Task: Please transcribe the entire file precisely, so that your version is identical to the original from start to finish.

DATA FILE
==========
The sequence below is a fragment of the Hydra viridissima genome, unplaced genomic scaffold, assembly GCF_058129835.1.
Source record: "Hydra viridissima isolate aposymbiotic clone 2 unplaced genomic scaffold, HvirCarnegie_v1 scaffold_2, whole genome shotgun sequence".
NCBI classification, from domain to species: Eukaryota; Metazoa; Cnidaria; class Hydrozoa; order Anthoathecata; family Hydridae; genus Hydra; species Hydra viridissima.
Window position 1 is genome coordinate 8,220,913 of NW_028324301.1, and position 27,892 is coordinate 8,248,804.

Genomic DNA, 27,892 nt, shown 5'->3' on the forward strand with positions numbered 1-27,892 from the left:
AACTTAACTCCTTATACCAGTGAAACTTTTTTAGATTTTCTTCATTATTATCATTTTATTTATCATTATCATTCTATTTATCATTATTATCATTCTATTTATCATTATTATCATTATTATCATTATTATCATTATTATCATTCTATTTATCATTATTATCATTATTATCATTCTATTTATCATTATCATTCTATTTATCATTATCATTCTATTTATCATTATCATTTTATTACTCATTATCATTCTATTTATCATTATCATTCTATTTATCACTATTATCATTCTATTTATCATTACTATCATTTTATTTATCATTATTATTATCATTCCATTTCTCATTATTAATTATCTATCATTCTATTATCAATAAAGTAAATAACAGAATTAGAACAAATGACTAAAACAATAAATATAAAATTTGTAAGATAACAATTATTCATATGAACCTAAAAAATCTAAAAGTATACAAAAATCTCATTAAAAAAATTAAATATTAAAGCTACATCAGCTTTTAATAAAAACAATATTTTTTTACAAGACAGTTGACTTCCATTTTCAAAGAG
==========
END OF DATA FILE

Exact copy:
The sequence below is a fragment of the Hydra viridissima genome, unplaced genomic scaffold, assembly GCF_058129835.1.
Source record: "Hydra viridissima isolate aposymbiotic clone 2 unplaced genomic scaffold, HvirCarnegie_v1 scaffold_2, whole genome shotgun sequence".
NCBI classification, from domain to species: Eukaryota; Metazoa; Cnidaria; class Hydrozoa; order Anthoathecata; family Hydridae; genus Hydra; species Hydra viridissima.
Window position 1 is genome coordinate 8,220,913 of NW_028324301.1, and position 27,892 is coordinate 8,248,804.

Genomic DNA, 27,892 nt, shown 5'->3' on the forward strand with positions numbered 1-27,892 from the left:
AACTTAACTCCTTATACCAGTGAAACTTTTTTAGATTTTCTTCATTATTATCATTTTATTTATCATTATCATTCTATTTATCATTATTATCATTCTATTTATCATTATTATCATTATTATCATTATTATCATTATTATCATTCTATTTATCATTATTATCATTATTATCATTCTATTTATCATTATCATTCTATTTATCATTATCATTCTATTTATCATTATCATTTTATTACTCATTATCATTCTATTTATCATTATCATTCTATTTATCACTATTATCATTCTATTTATCATTACTATCATTTTATTTATCATTATTATTATCATTCCATTTCTCATTATTAATTATCTATCATTCTATTATCAATAAAGTAAATAACAGAATTAGAACAAATGACTAAAACAATAAATATAAAATTTGTAAGATAACAATTATTCATATGAACCTAAAAAATCTAAAAGTATACAAAAATCTCATTAAAAAAATTAAATATTAAAGCTACATCAGCTTTTAATAAAAACAATATTTTTTTACAAGACAGTTGACTTCCATTTTCAAAGAG